You might not like the procedural requirements for legal malpractice cases under Minnesota law, but you still have to heed them (or lose your case).
So held the Minnesota Court of Appeals (AGAIN) this week in Mittelstaedt v. Henney (see pp. 13-14).
And you cannot maneuver around the statute by calling your claim a “breach of fiduciary duty claim” rather than a claim for professional malpractice (or professional negligence). If you sue a Minnesota lawyer for work the lawyer did, you are probably going to have to meet the requirements of Minn. Stat. § 544.42.
The situation of “an obviously missed deadline or a clear case of stealing client funds” might not require expert testimony. It might be an exception to the rule. But in any case with “complicated and murky” facts, you cannot proceed without meeting the statutory requirements. Mittelstaedt v. Henney (see pp. 15-16).
Mittelstaedt v. Henney highlights the importance of the statutory requirements for a legal malpractice case under Minnesota law. It also highlights how bad they are or how useful those requirements are, depending on one’s perspective.
From the malpractice plaintiff’s perspective, it was “blatantly obvious” that Attorney Bill Henney had violated a fiduciary duty owed to the plaintiff. Mittelstaedt v. Henney (see pp. 15). We can speculate that Mr. Henney, over his 38 years of legal practice, has a robust network of friends and colleagues in the legal community. Requiring the malpractice plaintiff to find an expert in the particular area of Minnesota law practice willing to condemn Mr. Henney might be difficult. While there are many Minnesota lawyers, there are undoubtedly few with the credentials plus the comfort in testifying as an expert against another Minnesota lawyer in the same area of practice.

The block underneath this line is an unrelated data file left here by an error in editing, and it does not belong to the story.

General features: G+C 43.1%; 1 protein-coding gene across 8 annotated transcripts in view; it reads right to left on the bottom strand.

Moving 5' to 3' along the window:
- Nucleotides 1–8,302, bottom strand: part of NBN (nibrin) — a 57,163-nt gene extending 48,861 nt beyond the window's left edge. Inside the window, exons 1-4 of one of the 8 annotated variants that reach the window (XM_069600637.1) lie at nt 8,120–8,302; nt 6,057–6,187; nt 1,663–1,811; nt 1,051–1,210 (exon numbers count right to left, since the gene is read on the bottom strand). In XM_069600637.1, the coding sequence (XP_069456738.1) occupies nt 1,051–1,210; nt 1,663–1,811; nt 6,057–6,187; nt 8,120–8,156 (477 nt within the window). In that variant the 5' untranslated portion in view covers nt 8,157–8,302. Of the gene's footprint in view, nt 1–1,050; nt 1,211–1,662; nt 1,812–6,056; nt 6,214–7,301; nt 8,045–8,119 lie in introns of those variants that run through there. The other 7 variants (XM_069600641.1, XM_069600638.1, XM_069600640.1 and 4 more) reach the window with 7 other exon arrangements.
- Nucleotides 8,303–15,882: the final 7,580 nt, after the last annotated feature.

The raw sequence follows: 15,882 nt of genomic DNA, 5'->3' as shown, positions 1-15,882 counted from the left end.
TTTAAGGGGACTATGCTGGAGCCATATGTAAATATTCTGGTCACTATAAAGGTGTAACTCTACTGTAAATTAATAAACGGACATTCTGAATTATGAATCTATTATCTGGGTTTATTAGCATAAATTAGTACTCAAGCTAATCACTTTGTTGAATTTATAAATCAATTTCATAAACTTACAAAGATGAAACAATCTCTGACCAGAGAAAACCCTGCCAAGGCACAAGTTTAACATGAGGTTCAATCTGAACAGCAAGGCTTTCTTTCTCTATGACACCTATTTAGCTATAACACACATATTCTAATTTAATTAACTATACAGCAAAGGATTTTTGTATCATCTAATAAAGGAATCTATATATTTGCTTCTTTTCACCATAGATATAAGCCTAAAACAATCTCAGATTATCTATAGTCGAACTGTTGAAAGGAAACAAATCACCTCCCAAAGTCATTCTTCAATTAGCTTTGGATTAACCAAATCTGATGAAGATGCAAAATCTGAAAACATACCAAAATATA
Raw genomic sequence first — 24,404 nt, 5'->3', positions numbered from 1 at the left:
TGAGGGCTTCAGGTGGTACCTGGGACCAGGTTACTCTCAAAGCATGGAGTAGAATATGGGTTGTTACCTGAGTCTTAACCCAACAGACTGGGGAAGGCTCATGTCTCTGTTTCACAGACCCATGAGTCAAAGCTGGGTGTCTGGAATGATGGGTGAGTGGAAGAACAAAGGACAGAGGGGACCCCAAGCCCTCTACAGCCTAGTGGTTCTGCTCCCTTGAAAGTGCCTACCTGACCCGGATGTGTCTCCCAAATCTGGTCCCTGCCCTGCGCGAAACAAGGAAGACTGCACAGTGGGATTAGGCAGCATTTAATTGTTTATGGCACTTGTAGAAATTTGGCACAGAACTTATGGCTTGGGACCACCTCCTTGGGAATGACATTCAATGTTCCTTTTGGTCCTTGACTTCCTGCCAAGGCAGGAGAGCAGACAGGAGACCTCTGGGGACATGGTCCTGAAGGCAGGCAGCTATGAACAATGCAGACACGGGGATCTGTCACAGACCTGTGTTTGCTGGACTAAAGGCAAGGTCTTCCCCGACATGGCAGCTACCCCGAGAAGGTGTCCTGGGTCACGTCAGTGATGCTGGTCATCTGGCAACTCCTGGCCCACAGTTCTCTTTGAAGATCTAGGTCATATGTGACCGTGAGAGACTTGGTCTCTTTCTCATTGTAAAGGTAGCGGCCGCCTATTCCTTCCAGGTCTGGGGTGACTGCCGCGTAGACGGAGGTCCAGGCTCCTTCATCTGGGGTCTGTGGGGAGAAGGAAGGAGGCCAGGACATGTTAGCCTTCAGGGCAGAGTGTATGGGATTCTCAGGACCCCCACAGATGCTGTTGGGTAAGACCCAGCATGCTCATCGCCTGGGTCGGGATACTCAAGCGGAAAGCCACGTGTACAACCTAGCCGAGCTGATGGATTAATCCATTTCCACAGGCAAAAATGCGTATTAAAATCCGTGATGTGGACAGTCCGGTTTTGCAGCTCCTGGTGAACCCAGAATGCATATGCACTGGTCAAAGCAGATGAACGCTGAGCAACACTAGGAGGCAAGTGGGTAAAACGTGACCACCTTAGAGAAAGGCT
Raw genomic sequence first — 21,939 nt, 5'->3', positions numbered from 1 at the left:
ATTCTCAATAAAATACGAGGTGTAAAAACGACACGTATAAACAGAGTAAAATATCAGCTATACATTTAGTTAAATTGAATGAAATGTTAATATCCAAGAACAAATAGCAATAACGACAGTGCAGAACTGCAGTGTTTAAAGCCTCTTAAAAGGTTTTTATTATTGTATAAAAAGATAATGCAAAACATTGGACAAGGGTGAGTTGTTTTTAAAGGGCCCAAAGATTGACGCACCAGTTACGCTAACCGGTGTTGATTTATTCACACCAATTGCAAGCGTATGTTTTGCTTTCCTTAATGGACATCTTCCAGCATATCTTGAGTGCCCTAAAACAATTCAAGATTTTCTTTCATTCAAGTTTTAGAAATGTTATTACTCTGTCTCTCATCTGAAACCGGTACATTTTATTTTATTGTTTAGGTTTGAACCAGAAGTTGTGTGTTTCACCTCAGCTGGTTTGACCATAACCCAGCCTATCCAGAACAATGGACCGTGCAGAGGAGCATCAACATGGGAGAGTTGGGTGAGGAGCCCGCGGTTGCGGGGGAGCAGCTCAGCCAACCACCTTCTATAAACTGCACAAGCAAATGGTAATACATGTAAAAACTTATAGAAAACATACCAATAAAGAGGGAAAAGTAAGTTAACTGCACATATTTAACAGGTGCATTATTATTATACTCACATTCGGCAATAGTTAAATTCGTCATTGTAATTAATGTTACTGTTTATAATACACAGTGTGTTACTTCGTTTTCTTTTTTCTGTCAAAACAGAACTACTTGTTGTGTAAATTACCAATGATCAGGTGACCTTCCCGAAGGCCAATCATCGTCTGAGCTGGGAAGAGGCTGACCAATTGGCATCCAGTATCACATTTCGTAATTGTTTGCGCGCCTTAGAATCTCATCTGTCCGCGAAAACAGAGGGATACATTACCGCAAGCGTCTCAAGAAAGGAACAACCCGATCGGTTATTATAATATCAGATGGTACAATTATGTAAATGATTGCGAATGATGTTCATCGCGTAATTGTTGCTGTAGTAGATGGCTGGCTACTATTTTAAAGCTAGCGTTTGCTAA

From the defendant lawyer’s perspective, on the other hand, the procedural hurdles are a huge relief. In almost ever lawsuit and in a great number of contentious business dealings, one side or the other feels he lost and, often, the loser turns his anger toward his lawyer with the help of 20/20 hindsight and, often, selective memory, as well. We did not dig into the Mittelstaedt case in detail but, from the opinion, it is not difficult to see the outlines of a lawyer’s defense.
We offer no opinion as to whether there was any substance to Mr. Mittelstaedt’s claims against Mr. Henney. We only highlighting the case as one more reminder of the importance of the procedural rules of Minn. Stat. § 544.42.
We remind our readers of the Three C’s in legal malpractice cases that make them extremely difficult cases to win on: (see our 2017 post here).
And, finally, we note that Mr. Mittelstaedt won his case, though not against Mr. Henney. He won $275,328.28 though he owed Mr. Prosser, the opposing party, $272,421, netting him $2,907.28. Let us hope that his legal fees for two years of litigation were less than $2,907.28 Otherwise, the case might not have turned out so well for him in the end…(LOL).
If, after reading this, you think you might have a viable claim for legal malpractice, call us at LEVENTHAL pllc to discuss: 612-234-7349. We have experience with legal malpractice claims in Minnesota.